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Chicago Bankruptcy Lawyer > Blog > Bankruptcy > What Is The Best Interest Of Creditors Test For Chapter 13?

What Is The Best Interest Of Creditors Test For Chapter 13?


The formal, written bankruptcy exemptions in Illinois protect most core financial assets. So, the idea that people who file bankruptcy lose most or all of their property is largely a myth. But most of these exemptions are value-based. For example, the motor vehicle exemption protects $2,400 of motor vehicle equity. Informal exemptions, such as the best interests of creditors test in 11 U.S. Code § 726, provide additional protection.

Only an experienced Chicago bankruptcy attorney knows about such loopholes, and more importantly, knows how to use these loopholes effectively in court. DIY filings may save some debtors some money in the short term, but they cost money in the long term. Individuals are unaware of these loopholes and don’t know how to properly present arguments in federal court. So, an investment in a partnership with a Chicago bankruptcy lawyer almost always pays off.

Proper Asset Valuation

The best interests of creditors protection starts with strategic form filing. A lawyer does more than fill in the blanks. A lawyer knows how to fill in the blanks.

Another provision of the Bankruptcy Code requires debtors to declare the as-is cash value of their assets in Schedule A. There’s usually a significant difference between the as-is cash value, or garage sale value, of an asset and its fair market value.

A home is a good example. Many debtors put the home’s tax appraisal value in Schedule A. This value is already slightly inflated. Tax appraisers care nothing about reductions due to comparable or market conditions. Higher home prices mean higher property taxes.

So, the proper beginning is a fair market value. According to the IRS, a home’s quick sale value, which is roughly equivalent to an as-is cash value, is 80 percent of its fair market value price.

There’s more. A quick sale price is usually a motivated seller price in a traditional real estate agent-driven transaction. But a home’s true garage sale value is probably its “we buy ugly houses” home investor value. Most of these companies pay pennies on the dollar for an as-is, no-inspection cash sale.

Always work with a Chicago bankruptcy lawyer before using a home investor’s cash offer as the Schedule A value. Unless certain legal groundwork is in place, the trustee (person who oversees the bankruptcy for the judge) could accuse the debtor of bankruptcy fraud. A conviction usually means prison time.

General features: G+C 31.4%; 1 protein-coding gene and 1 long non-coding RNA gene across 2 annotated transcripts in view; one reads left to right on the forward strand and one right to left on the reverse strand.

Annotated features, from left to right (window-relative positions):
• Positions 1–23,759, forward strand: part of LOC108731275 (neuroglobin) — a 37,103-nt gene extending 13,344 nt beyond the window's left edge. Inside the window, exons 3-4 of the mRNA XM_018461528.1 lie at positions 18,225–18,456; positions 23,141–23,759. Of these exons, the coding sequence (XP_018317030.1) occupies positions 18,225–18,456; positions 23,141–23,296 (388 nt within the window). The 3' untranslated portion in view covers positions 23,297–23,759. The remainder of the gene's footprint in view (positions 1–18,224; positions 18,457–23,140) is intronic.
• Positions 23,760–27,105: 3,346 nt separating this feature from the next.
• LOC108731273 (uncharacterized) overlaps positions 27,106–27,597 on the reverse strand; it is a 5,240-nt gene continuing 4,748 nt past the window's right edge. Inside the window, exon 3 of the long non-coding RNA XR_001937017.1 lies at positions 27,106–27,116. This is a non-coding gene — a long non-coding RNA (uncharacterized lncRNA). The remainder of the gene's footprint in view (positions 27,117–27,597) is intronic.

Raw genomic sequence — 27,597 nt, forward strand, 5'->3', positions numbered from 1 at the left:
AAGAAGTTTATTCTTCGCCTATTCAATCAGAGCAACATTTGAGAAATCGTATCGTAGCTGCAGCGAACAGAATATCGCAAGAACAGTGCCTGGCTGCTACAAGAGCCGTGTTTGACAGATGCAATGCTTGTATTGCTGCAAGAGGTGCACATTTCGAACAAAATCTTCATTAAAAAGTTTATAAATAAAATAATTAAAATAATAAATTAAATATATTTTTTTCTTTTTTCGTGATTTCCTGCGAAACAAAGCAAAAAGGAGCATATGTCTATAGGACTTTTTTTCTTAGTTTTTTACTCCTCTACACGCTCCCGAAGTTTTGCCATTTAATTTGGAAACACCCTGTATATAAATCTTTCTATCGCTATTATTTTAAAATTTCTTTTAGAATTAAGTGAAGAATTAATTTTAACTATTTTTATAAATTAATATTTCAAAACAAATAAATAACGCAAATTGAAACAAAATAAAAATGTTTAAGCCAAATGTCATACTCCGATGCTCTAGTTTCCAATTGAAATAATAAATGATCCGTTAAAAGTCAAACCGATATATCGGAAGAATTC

Practical Issues

That first section lays out the theory of the best interests of creditors rule. Now, let’s see how this rule works in practice.

Assume Francis has a twenty-year-old home with a tax appraisal value of $200,000. A home investor offers her $50,000 for an as-is cash sale. So, her lawyer uses that amount in Schedule A.

The house needs some foundation and other very expensive work before it could possibly pass a would-be buyer’s home inspection.

Additionally, since the market is depressed, the home might be vacant for three or four months before it sells. In the meantime, the trustee must pay all maintenance and other costs. Finally, at the sale, the seller must most likely pay most or all closing costs, once again because of the buyer’s market.

Considering the home’s as-is cash value, the immense cost of repairs, and other expenses, if the trustee liquidated the house, Francis’ creditors might go in the hole. Therefore, a liquidation isn’t in their best interests and is illegal under Section 726.

 Rely On a Diligent Cook County Lawyer

No matter what kind of financial problem you are having, a solution is usually available. For a free consultation with an experienced bankruptcy attorney in Chicago, contact the Bentz Holguin Law Firm, LLC. We routinely handle matters throughout the Prairie State.



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